Spurred on by his bellicose rhetoric, a typically ceremonial counting of the electoral votes submitted by each state, devolved into a shocking riot. Numerous Republican members of the House and Senate had vowed to contest the legitimacy of the presidential election in key battleground states, but their efforts were halted amidst safety concerns. Both chambers went into recess as police struggled to contain a situation that quickly spun out of control.
Vice President Mike Pence, who earlier announced that he would defy President Trump and refuse to attempt to stop Biden from becoming president, was among the top officials who were evacuated.
“The violence and destruction taking place at the US Capitol Must Stop and it Must Stop Now,” Pence tweeted. “Anyone involved must respect Law Enforcement officers and immediately leave the building.”
Establishment Republicans also spoke out against the violent mob that stormed the Capitol. “This is not the American way. This must stop now,” Rep. Kevin McCarthy, R-Calif., told Fox News. “What is happening right now is unacceptable.”
The chaos in D.C. meant that viewers across the country watched news networks in which members of Congress gave telephone interviews while sheltering in their offices or in secure locations. For some, the fear was evident in their voice.
“My colleagues and I are a little shell-shocked,” said Rep. Jim Himes, D.-Conn., told CNN by phone.
Rep. Mike Gallagher, R-Wis., urged Trump to send a tweet urging the protesters to go home. “Call it off,” he said on CNN. “The election is over.”
Even before protesters flooded the Capitol, the vote certification had become uncharacteristically contentious. Republicans issued objections to certifying Arizona’s electoral votes, which closed the joint session and kicked off debate in both chambers over whether or not there were election irregularities that would nullify Biden’s victory in the state.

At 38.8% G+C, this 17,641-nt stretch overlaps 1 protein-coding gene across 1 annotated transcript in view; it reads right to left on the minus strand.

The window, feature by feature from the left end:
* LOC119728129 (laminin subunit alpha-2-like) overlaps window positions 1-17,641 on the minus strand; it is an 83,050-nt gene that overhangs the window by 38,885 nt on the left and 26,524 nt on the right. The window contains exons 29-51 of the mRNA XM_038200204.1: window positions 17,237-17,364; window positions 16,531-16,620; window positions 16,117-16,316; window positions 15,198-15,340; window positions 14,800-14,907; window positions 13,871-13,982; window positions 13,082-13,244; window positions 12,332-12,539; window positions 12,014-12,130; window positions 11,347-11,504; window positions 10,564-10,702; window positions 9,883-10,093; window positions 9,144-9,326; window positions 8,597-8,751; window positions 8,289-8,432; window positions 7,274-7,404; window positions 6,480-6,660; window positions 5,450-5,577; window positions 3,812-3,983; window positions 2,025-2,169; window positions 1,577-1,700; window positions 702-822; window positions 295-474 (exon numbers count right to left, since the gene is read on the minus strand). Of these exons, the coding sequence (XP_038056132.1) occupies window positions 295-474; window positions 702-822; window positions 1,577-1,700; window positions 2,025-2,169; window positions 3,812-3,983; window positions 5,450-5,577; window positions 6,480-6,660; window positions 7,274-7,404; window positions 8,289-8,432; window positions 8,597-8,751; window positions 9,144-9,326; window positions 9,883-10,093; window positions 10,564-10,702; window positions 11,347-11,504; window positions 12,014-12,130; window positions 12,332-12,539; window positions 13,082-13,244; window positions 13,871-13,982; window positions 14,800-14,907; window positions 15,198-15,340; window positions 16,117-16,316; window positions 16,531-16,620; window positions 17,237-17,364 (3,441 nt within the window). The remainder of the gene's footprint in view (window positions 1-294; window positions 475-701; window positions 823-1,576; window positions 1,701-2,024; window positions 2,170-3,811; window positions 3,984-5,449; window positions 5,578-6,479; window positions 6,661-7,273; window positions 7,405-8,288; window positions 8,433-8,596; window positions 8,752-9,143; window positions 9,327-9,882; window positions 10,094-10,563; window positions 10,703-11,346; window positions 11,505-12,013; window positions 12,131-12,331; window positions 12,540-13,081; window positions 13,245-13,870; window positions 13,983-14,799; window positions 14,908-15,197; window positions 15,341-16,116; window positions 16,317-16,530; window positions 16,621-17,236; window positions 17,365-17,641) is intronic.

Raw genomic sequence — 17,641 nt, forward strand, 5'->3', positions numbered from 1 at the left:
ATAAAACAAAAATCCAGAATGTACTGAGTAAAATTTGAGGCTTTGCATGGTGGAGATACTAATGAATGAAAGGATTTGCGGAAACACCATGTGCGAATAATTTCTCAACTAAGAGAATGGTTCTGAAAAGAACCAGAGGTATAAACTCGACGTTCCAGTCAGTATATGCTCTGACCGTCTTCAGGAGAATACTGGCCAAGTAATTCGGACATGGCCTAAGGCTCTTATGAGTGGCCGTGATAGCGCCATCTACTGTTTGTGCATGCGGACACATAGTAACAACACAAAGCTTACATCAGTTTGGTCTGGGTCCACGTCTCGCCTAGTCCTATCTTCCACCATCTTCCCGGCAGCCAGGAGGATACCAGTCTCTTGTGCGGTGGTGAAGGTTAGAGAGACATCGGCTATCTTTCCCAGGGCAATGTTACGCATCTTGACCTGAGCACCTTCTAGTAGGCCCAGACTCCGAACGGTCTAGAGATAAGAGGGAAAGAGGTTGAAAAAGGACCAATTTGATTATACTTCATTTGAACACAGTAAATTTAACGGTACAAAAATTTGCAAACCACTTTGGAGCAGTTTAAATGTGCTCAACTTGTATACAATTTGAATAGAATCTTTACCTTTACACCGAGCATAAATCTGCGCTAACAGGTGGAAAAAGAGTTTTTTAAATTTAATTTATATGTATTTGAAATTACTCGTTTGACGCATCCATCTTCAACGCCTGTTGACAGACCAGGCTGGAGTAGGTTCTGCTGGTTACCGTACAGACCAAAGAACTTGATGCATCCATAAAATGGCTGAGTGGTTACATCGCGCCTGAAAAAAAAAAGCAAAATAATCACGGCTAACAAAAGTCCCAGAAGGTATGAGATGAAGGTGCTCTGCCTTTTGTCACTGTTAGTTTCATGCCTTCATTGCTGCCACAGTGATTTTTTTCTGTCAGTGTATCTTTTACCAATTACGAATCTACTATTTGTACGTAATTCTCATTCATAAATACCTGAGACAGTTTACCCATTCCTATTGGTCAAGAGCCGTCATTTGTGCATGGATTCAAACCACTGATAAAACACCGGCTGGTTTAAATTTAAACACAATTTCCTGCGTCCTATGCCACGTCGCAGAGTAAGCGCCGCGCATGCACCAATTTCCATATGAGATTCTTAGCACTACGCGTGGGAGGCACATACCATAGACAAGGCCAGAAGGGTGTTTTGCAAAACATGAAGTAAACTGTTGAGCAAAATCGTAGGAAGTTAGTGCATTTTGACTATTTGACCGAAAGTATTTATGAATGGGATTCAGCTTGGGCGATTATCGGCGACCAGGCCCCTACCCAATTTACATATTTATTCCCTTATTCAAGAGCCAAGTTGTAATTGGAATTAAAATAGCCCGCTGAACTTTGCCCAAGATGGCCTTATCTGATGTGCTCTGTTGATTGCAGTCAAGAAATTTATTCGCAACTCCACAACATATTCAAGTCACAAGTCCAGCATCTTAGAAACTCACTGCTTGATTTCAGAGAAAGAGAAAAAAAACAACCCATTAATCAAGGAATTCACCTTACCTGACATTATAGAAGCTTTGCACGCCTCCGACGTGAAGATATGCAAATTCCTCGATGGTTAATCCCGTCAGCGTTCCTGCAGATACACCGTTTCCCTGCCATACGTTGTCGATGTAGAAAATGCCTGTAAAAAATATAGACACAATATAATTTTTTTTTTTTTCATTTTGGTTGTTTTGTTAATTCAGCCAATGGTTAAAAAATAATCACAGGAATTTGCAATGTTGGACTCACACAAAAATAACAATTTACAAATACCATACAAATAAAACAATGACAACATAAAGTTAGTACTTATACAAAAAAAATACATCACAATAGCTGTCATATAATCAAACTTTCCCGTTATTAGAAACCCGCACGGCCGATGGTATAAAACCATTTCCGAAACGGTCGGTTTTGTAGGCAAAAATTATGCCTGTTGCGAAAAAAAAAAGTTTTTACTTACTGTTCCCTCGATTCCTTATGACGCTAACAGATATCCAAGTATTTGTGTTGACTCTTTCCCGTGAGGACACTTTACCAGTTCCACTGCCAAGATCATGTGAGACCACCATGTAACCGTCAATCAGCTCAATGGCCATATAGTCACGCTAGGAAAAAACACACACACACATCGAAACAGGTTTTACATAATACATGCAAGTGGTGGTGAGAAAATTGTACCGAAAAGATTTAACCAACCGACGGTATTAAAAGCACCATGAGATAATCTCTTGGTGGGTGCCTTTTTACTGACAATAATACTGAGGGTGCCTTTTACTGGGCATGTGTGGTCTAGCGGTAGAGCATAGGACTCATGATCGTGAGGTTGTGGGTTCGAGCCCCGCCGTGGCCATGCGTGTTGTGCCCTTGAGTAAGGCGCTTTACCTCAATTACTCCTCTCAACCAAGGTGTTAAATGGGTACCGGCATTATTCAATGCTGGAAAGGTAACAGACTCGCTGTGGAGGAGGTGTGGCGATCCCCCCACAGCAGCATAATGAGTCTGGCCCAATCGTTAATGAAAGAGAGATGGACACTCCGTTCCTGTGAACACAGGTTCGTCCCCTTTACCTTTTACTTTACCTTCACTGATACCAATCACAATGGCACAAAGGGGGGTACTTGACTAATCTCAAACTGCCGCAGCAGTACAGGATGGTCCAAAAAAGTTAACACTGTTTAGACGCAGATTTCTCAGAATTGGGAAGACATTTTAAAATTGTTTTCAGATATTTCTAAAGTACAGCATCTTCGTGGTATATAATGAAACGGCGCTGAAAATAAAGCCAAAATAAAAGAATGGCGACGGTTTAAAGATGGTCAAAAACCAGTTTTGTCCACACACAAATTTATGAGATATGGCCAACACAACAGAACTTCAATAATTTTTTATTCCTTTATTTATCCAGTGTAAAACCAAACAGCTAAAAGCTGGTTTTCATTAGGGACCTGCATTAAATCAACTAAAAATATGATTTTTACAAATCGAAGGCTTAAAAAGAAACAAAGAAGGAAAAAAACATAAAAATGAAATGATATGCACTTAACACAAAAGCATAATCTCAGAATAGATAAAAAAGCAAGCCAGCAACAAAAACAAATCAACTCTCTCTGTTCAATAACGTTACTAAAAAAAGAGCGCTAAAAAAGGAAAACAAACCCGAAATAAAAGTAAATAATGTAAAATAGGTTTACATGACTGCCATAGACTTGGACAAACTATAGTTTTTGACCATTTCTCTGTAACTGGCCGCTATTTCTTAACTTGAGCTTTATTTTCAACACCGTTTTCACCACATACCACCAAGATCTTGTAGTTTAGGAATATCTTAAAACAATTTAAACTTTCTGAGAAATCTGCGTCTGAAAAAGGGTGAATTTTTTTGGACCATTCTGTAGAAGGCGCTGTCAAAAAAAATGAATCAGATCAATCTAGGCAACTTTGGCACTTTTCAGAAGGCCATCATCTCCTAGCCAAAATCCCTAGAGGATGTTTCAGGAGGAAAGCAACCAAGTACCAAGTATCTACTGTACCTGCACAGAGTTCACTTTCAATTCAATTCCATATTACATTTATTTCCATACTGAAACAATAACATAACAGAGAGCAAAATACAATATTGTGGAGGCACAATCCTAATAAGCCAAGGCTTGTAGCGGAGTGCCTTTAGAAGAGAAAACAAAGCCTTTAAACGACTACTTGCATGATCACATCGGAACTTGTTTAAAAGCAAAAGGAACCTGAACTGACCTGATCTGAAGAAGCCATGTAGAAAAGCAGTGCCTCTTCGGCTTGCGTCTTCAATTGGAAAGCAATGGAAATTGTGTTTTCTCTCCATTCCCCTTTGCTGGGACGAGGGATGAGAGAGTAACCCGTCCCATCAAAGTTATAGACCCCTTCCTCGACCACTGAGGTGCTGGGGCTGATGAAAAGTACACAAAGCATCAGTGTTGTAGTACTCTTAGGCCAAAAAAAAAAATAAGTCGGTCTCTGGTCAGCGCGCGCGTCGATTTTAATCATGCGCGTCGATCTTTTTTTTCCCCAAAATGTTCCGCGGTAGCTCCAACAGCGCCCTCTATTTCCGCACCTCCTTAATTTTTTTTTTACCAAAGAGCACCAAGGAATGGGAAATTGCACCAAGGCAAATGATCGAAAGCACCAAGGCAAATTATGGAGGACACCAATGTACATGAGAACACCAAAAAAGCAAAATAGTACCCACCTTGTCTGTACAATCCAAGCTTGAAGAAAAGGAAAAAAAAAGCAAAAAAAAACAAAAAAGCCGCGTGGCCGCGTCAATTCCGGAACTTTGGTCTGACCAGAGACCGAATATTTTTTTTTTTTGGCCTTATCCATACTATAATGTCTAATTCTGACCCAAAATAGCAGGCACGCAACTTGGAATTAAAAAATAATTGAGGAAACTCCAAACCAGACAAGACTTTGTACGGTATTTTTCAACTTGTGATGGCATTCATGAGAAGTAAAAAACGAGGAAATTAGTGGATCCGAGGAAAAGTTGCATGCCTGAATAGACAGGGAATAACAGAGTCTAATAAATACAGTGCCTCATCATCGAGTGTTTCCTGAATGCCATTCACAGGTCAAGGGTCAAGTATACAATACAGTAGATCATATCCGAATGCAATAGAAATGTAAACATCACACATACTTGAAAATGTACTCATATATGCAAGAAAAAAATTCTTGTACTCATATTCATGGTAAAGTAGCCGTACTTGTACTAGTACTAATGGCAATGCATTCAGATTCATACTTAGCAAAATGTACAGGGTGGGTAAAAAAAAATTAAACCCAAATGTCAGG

The effort has been spearheaded by rising stars on the far right including Josh Hawley, who was elected to the Senate from Missouri in 2018, and Jim Jordan, who has represented the Columbus, Ohio area in the House since 2007. Their effort is widely expected to fail. Democrats control the House of Representatives and several Republicans in the Senate such as Mitt Romney, Susan Collins and Kevin Cramer have said they will back the Electoral College.
“We cannot simply declare ourselves a national board of elections on steroids,” Senate Majority Leader Mitch McConnell, a conservative Republican, said, while opposing the efforts to challenge Biden’s win. “The voters, the courts and the states have all spoken. They’ve all spoken. If we overrule them, it will damage our republic forever.”
Schumer, the Democratic leader who seems poised to replace McConnell as majority leader after his party picked up two seats in the Georgia runoff election, echoed his warnings.
“Half of our voters are being conditioned by the outgoing president to believe that when his party loses an election the results must not be legitimate,” said Schumer. “As we speak, the eyes of the world are on this chamber questioning whether America is still the shining example of democracy, the shining city on the hill.”